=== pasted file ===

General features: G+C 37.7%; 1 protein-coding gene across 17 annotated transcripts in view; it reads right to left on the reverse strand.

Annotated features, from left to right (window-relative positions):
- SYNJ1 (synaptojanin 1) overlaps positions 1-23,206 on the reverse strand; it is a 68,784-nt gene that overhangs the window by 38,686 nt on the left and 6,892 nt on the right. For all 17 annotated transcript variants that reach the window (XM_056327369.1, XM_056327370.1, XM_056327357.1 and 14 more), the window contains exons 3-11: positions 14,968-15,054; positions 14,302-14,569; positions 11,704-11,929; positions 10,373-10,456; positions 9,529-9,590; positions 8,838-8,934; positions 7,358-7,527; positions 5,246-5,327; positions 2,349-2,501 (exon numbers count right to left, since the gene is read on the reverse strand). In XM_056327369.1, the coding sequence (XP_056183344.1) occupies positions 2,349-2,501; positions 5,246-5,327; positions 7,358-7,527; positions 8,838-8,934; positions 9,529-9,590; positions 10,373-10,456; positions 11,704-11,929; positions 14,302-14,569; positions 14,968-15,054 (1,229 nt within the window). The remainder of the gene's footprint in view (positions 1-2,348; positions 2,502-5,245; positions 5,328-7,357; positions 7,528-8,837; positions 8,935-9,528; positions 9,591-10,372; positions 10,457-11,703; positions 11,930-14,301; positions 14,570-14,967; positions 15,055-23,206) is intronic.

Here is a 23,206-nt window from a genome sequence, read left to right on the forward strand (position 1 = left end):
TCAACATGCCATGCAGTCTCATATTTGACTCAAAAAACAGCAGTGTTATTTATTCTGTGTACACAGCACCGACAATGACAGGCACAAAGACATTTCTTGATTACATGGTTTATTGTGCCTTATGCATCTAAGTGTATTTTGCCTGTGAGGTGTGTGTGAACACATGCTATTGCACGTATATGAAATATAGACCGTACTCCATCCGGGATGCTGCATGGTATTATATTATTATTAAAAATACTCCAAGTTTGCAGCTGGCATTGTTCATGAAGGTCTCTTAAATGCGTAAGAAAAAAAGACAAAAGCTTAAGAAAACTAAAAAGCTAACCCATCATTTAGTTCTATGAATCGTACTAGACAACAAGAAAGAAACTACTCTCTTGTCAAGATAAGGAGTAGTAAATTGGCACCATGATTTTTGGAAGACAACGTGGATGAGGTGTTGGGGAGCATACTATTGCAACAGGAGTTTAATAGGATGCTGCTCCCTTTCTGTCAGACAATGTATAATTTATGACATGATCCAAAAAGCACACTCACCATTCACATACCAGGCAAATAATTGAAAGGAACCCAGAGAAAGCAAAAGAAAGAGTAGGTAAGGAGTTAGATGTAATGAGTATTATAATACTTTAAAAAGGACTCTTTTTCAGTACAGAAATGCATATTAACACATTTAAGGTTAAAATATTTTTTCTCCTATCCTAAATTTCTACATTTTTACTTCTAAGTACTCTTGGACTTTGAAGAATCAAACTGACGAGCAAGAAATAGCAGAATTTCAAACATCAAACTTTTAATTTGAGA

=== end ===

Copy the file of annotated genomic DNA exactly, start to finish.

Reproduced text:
General features: G+C 37.7%; 1 protein-coding gene across 17 annotated transcripts in view; it reads right to left on the reverse strand.

Annotated features, from left to right (window-relative positions):
- SYNJ1 (synaptojanin 1) overlaps positions 1-23,206 on the reverse strand; it is a 68,784-nt gene that overhangs the window by 38,686 nt on the left and 6,892 nt on the right. For all 17 annotated transcript variants that reach the window (XM_056327369.1, XM_056327370.1, XM_056327357.1 and 14 more), the window contains exons 3-11: positions 14,968-15,054; positions 14,302-14,569; positions 11,704-11,929; positions 10,373-10,456; positions 9,529-9,590; positions 8,838-8,934; positions 7,358-7,527; positions 5,246-5,327; positions 2,349-2,501 (exon numbers count right to left, since the gene is read on the reverse strand). In XM_056327369.1, the coding sequence (XP_056183344.1) occupies positions 2,349-2,501; positions 5,246-5,327; positions 7,358-7,527; positions 8,838-8,934; positions 9,529-9,590; positions 10,373-10,456; positions 11,704-11,929; positions 14,302-14,569; positions 14,968-15,054 (1,229 nt within the window). The remainder of the gene's footprint in view (positions 1-2,348; positions 2,502-5,245; positions 5,328-7,357; positions 7,528-8,837; positions 8,935-9,528; positions 9,591-10,372; positions 10,457-11,703; positions 11,930-14,301; positions 14,570-14,967; positions 15,055-23,206) is intronic.

Here is a 23,206-nt window from a genome sequence, read left to right on the forward strand (position 1 = left end):
TCAACATGCCATGCAGTCTCATATTTGACTCAAAAAACAGCAGTGTTATTTATTCTGTGTACACAGCACCGACAATGACAGGCACAAAGACATTTCTTGATTACATGGTTTATTGTGCCTTATGCATCTAAGTGTATTTTGCCTGTGAGGTGTGTGTGAACACATGCTATTGCACGTATATGAAATATAGACCGTACTCCATCCGGGATGCTGCATGGTATTATATTATTATTAAAAATACTCCAAGTTTGCAGCTGGCATTGTTCATGAAGGTCTCTTAAATGCGTAAGAAAAAAAGACAAAAGCTTAAGAAAACTAAAAAGCTAACCCATCATTTAGTTCTATGAATCGTACTAGACAACAAGAAAGAAACTACTCTCTTGTCAAGATAAGGAGTAGTAAATTGGCACCATGATTTTTGGAAGACAACGTGGATGAGGTGTTGGGGAGCATACTATTGCAACAGGAGTTTAATAGGATGCTGCTCCCTTTCTGTCAGACAATGTATAATTTATGACATGATCCAAAAAGCACACTCACCATTCACATACCAGGCAAATAATTGAAAGGAACCCAGAGAAAGCAAAAGAAAGAGTAGGTAAGGAGTTAGATGTAATGAGTATTATAATACTTTAAAAAGGACTCTTTTTCAGTACAGAAATGCATATTAACACATTTAAGGTTAAAATATTTTTTCTCCTATCCTAAATTTCTACATTTTTACTTCTAAGTACTCTTGGACTTTGAAGAATCAAACTGACGAGCAAGAAATAGCAGAATTTCAAACATCAAACTTTTAATTTGAGA